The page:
Developing an imaging strategy for your radiology department is more important than ever.
With new expectations for ubiquitous access to imaging reports and tools, a key part of the imaging strategy of the future includes enterprise-wide deployment of advanced visualization. Yet, it is critical that access to advanced visualization technology enhance — not hinder— overall productivity. To this end, the latest iterations in advanced visualization tools are designed to boost performance, quality, scalability, access, cost-effectiveness, and flexibility.
Integration into PACS
End users have come to expect picture archive and communication systems (PACS) with advanced visualization (AV) already integrated— but to what extent?
Access to AV tools deployed through client-side image rendering on stand-alone workstations was expensive and limited to a single user in a single department. Once the technology evolved into server-side or thin-client rendering, AV tools were streamlined into PACS. This allowed radiologists to launch 3-dimensional viewing solutions right from the PACS, resulting in significant time savings. This model, however, still required a client installation or plug-in; it also placed a heavy burden on the workstations’ processing power.
“The downside of Web-based PACS is that images can’t present in 3-dimensions because you need all of the processing power at the desktop,” said Brad Levin, General Manager, North America, Visage Imaging.
Eventually, we got to the current technologies — server-side rendering and “zero footprint” models — which may be today’s most efficient methods for viewing 3-dimensional images across the healthcare enterprise.
One key advantage to server-side rendering solutions is that advanced image processing applications are available to the entire healthcare enterprise. As a result, they can significantly enhance patient care by making advanced image data available to every physician.1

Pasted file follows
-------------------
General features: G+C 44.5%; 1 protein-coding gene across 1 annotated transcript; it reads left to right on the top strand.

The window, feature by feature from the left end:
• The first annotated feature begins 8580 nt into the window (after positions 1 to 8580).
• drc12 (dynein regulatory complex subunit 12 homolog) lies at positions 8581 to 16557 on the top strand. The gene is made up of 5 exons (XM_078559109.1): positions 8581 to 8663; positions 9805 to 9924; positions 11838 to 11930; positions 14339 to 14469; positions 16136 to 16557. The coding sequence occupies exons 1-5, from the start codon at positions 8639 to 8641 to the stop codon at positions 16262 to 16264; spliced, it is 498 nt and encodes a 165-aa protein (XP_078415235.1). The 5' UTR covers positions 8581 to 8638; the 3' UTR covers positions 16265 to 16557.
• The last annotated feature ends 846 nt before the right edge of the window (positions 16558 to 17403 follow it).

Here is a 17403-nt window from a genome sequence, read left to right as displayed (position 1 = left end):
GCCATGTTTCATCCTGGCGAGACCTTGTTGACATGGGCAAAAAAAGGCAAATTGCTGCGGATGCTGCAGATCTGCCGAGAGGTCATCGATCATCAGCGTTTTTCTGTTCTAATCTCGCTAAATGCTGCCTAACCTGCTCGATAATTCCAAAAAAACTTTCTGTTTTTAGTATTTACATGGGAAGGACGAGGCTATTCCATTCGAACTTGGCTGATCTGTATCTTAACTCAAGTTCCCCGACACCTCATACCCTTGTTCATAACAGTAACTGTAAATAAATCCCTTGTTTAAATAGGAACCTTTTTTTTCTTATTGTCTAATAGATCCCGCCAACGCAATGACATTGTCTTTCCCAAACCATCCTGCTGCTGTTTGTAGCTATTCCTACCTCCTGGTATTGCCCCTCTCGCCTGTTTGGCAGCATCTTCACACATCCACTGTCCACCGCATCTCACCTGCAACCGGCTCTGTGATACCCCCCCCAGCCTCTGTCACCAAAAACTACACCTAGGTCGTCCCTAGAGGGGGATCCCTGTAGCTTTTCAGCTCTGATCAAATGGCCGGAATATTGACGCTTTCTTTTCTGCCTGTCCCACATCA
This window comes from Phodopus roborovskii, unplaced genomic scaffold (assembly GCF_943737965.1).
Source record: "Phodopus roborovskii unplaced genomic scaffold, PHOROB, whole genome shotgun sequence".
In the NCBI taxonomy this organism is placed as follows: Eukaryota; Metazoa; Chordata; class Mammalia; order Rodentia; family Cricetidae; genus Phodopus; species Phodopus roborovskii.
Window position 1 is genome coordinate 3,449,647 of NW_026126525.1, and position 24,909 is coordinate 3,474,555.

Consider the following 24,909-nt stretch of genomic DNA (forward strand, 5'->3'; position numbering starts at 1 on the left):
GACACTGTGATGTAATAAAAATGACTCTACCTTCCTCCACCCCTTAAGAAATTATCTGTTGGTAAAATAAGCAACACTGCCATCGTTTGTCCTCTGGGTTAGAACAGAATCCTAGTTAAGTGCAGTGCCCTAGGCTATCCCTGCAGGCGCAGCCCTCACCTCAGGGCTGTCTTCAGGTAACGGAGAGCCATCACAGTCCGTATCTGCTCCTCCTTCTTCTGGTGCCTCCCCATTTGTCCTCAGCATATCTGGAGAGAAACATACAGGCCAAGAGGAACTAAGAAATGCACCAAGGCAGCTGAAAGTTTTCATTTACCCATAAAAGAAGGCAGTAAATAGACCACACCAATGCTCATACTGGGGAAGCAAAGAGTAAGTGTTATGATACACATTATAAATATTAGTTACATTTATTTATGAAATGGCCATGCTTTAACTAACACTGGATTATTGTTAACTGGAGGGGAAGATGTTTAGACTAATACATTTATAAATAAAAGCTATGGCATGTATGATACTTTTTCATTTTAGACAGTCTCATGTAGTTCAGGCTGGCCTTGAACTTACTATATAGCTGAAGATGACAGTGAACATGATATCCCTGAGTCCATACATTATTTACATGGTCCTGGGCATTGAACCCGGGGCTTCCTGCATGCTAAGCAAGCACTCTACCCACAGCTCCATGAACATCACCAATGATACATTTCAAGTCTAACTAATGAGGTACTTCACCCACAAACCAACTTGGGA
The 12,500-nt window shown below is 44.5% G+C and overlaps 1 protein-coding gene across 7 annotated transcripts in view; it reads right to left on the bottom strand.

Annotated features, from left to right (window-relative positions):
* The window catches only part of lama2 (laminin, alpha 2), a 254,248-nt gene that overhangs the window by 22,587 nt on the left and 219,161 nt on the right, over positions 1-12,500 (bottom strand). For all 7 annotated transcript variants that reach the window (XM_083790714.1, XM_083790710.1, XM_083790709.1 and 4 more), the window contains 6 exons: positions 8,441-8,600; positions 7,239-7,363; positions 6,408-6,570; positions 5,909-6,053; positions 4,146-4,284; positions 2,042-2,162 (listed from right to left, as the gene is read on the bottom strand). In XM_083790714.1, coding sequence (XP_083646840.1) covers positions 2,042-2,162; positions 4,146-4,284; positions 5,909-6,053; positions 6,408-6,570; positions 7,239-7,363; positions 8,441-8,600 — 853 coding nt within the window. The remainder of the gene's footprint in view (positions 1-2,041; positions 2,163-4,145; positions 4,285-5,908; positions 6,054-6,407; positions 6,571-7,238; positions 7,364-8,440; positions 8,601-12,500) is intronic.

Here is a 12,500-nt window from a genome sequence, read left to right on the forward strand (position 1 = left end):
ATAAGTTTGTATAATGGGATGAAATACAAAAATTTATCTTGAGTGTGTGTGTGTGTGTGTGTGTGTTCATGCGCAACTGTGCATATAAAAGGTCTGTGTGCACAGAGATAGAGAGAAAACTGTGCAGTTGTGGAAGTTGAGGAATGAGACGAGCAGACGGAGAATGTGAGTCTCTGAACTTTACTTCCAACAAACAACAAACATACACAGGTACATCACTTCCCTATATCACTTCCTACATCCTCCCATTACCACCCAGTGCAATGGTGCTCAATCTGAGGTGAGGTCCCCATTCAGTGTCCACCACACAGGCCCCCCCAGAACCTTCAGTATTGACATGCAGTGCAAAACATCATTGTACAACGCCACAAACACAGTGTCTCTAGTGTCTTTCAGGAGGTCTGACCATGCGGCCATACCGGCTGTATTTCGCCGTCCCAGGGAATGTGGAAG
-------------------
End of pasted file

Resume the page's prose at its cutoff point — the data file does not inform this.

In a server-side scenario, the images are processed on the servers; therefore, a case pulled up by a radiologist automatically presents a3-dimensional view ready for evaluation.
“This server-based processing approach optimizes the current IT consolidation trend taking place in the hospital market, where IT management is being centralized to generate workflow productivity efficiencies and reduce total cost of ownership,” said Frost & Sullivan Principal Analyst Nadim Daher.
Zero-footprint architecture enables access to AV tools through a cloud platform. Claudio Gatti and Doron Dekel, co-founders and co-CEOs of Claron Technology Inc., say zero-footprint architecture is an efficient model for enterprise-wide deployment of AV.
“With zero-footprint thin clients, there is no need for any installation on the client side, the browsers deliver data, and the client then runson any browser-capable device, including tablets and smart phones. This also lowers the dependence on IT support,” said Gatti.
With the Vue Cloud, Carestream offers a software-as-a-service (SaaS) approach to imaging information on a predictable, pay-as-you-go basis. This provides radiologists with access to clinical data and advanced tools as needed to aid in diagnosis (Figure 1).
One reason for replacing a legacy PACS is scalability. If the legacy viewer doesn’t deliver the diagnostic breadth, scale or performance required, it may be time for a change in imaging strategy. This is what prompted Rays, a teleradiology group based in Littleton, CO, to migrate to the Visage 7 solution. “Seeking to increase efficiency by removing the need to push DICOM files to our radiologist workstations,Visage was able to meet this requirement with their streaming technology, while also augmenting the feature set of our diagnostic viewer,”said Ted Tzeng, vice president of technology at Rays.